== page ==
The Stansfeld family have many connections with the regiment. Both Thomas and his brother older brother ‘Jock’ served with the regiment in 1880s and 1890s. Thomas’ son and nephew also joined the regiment and both saw action in the Second World War.
Thomas Wolryche Stansfeld was born in Leeds in 1877. He joined the regiment in 1897 and quickly rose to the rank of Captain. Stansfeld fought in the War in South Africa including the Battle of Paardeberg. Stansfeld was a skilled rider and joined the regiment’s Mounted Infantry Battalion. He was involved in many actions against the Boers, including the capture of the Elandsfontein railway station near Johannesburg. He narrowly escaped death when a bullet smashed into his cigarette case, leaving him unharmed.
Stansfeld’s battlefield experiences were a major asset to the regiment in the First World War. During the First Battle of Ypres he ordered his company to rapidly fire at different intervals; fooling the Germans into believing that they were facing a nest of machine guns. Stansfeld survived the battle and fought throughout the First World War.
After the war Stansfeld held a number of senior posts, including Commandant of the Small Arms School at Hythe. He retired from the Army in 1929 and died on the 23rd February 1935.
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Arthur John Buchanan Richardson Arthur was born in Guisborough North Yorkshire in the first quarter 1895. He was the eldest son of Colonel William Richardson, a solicitor of Guisborough and his wife Averil Mary, daughter of Arthur Buchannan, also a solicitor of Guisborough. Arthur entered Rugby Public School, Warwickshire, in 1909 and left in 1913. In August 1913 he entered as an Articled Clerk in the firm of Solicitors founded by his great grandfather and carried on by his grandfather. He received his Commission as a 2nd Lieutenant in the 4th Battalion, The Yorkshire Regiment in June, 1913, and went to camp with them in August, 1913. He was again in camp in August 1914, at Colwyn Bay, when War broke out. The Regiment was recalled into training at Darlington, when he was given the command and a new Company of Signallers. He next went with the Battalion to Newcastle on Tyne, on coastal defence. Arthur would not die leading his men over no-man’s-land or in some heroic fighting. He would die of meningitis, contracted on service, in his billet at Newcastle on 4th January 1915. Three months later, the Battalion went out to France. Arthur was just 19 years old. A local newspaper report, headed “Cleveland Mourns the Death of a Gallant Officer”, provides details of a military funeral at Guisborough Church attended by local dignitaries: ‘The coffin was borne by men of the 4th Battalion, with fellow Officers Colonel Bell, Captain Charlton and Lts Williams and Jervelund present….
Submitted by Olivia Wallis of Richmond. Thomas Cole, son of Ben and Jane Cole, was born in Gainford, Durham in 1882, though the farming family resided in the local village of Newsham. On 9th June 1906, Thomas married Margaret Ellen Watson in St Cuthbert’s Church, Durham and, by 1911, Thomas and Margaret were the parents of Thomas, aged 3, Mary, aged 2, and Ben, aged only 11 months. Following the outbreak of war, though the exact date uncertain, Thomas enlisted at the neighbouring village of Dalton, and joined the 9th Battalion of the Yorkshire Regiment. Throughout his time with the 9th Battalion, Thomas wrote often to his devoted wife and children. In October 1916, Thomas wrote to tell his wife that he had become teetotal, news he expected to surprise his wife, explaining ‘I can’t drink French beer!’ Perhaps more poignantly, Thomas also expressed to Margaret his hopes of the future and a hope that future generations would never suffer the horrors of war. Thomas never got to pursue his hopes, he was killed on 23rd June 1917, aged 35. The battalion war diary for 23rd June does not detail events of that day, it simply collates casualties for the month as 6 men killed, 1 wounded and 2 missing. Private Thomas Cole is buried at Dickebusch New Military Cemetery, Belgium and commemorated locally on the war memorial in Newsham village.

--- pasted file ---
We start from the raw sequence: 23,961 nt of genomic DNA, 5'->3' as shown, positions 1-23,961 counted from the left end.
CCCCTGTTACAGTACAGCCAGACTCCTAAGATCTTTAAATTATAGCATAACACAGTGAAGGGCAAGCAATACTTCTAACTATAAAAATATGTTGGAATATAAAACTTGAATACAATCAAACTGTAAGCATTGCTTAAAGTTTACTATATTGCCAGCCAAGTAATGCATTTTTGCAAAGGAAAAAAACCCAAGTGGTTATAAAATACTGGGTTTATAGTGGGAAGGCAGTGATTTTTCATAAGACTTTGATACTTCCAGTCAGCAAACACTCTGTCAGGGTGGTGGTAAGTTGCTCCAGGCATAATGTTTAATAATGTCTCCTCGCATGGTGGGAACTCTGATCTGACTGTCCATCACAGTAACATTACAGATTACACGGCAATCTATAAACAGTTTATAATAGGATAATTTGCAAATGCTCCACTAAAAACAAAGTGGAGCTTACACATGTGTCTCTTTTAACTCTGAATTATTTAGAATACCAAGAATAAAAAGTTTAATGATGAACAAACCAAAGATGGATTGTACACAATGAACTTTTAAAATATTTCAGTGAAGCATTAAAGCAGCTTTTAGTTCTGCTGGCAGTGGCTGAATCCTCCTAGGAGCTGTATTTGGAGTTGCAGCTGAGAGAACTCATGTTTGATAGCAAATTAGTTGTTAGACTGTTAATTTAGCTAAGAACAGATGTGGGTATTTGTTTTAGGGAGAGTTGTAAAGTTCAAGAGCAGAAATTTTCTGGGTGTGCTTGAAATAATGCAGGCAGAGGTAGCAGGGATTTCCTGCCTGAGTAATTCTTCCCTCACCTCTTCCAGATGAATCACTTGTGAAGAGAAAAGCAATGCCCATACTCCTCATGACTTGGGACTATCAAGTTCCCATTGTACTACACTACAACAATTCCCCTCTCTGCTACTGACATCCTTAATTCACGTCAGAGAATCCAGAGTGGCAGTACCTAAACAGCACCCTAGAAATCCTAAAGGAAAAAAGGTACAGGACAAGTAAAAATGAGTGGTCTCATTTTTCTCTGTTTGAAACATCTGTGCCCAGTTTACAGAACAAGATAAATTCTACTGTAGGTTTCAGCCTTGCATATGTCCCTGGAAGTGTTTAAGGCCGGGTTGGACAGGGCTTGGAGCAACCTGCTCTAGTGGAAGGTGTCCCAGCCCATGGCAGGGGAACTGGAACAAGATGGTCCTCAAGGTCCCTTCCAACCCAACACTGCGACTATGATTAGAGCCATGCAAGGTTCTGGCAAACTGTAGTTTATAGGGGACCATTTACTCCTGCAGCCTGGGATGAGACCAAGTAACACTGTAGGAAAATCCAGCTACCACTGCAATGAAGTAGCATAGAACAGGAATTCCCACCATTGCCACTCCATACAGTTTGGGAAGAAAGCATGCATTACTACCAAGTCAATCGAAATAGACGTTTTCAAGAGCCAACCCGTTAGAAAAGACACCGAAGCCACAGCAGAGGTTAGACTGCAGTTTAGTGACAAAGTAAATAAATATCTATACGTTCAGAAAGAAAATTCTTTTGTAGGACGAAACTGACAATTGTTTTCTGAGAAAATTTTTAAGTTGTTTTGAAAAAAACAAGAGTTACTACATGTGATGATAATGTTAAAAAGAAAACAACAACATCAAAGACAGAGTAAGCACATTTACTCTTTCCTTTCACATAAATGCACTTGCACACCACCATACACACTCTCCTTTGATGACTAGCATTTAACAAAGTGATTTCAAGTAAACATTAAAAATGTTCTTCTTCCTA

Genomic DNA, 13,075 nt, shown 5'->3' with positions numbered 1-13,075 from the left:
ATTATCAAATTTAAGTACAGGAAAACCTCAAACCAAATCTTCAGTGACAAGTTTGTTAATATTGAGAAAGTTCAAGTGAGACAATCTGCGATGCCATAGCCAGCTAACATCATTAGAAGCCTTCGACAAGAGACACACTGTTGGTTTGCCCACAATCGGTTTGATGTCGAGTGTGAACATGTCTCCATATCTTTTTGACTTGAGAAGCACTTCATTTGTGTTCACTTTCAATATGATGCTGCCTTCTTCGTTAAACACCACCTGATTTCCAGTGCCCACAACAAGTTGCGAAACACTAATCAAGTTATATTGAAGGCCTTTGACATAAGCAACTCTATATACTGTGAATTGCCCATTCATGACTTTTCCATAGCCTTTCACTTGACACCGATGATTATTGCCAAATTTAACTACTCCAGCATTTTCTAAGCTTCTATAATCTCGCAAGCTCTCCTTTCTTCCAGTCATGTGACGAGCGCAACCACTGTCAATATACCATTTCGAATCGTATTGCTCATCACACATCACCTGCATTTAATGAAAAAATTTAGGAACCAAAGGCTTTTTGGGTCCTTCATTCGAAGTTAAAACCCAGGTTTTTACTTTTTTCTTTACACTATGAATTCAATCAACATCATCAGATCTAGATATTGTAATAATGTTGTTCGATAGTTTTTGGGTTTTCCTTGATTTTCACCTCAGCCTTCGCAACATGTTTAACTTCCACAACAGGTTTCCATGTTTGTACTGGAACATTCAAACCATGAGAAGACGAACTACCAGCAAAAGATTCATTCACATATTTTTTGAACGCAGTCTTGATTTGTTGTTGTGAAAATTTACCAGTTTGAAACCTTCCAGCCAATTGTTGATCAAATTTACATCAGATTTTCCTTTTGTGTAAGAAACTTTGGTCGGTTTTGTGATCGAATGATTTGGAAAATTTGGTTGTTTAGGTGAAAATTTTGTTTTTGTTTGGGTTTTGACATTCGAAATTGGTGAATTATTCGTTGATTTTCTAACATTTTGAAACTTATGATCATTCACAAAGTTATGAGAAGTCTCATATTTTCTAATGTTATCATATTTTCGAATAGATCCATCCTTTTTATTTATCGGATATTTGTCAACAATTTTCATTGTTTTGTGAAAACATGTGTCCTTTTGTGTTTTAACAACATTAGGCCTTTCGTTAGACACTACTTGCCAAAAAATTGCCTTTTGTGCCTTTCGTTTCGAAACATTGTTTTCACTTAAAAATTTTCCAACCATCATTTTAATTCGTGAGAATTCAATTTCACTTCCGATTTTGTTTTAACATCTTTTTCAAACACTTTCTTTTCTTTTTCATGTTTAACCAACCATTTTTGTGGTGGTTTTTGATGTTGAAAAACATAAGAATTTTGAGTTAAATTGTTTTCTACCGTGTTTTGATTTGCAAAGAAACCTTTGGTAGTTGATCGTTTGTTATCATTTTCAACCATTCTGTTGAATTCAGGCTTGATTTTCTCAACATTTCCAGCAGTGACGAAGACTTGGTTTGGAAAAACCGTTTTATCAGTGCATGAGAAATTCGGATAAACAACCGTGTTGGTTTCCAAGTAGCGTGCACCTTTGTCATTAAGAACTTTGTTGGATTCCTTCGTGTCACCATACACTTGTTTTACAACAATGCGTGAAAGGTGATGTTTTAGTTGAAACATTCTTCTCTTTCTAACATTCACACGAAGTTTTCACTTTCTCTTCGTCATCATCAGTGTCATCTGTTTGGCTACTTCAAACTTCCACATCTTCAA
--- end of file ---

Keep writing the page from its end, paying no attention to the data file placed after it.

Researched by Katy Douthwaite Cecil Christian Jervelund was born in 1891, the son of a Danish Merchant, Albert Neilson Jervelund, becoming a naturalised British citizen in 1889. Before joining the army, he worked as a Clerk at the local Iron and Steel Works. Charles, his elder brother was a regular Officer in the Yorkshire Regiment and served in India, South Africa and Bermuda. Cecil had been an Officer with the 4th Yorks since 1913 and went to France with them on 18th April 1915. On May 24th, at Hooge, the Germans launched a devastating gas attack, in which 30 Green Howards were killed in action, 70 were wounded and 98 were missing. The heavy toll included Cecil, who was taken to hospital suffering from the effects of gas. After recovering and returning to his unit, Cecil was promoted to Captain on 16th February 1916. He survived the War and appears again in October 1920 when he was once more made a Captain in the 4th Yorks Battalion after they reformed as part of the new Territorial Army. He married Marguerite D Mangin in Ripon, Yorks in 1918 and died in 1942 at Middlesbrough.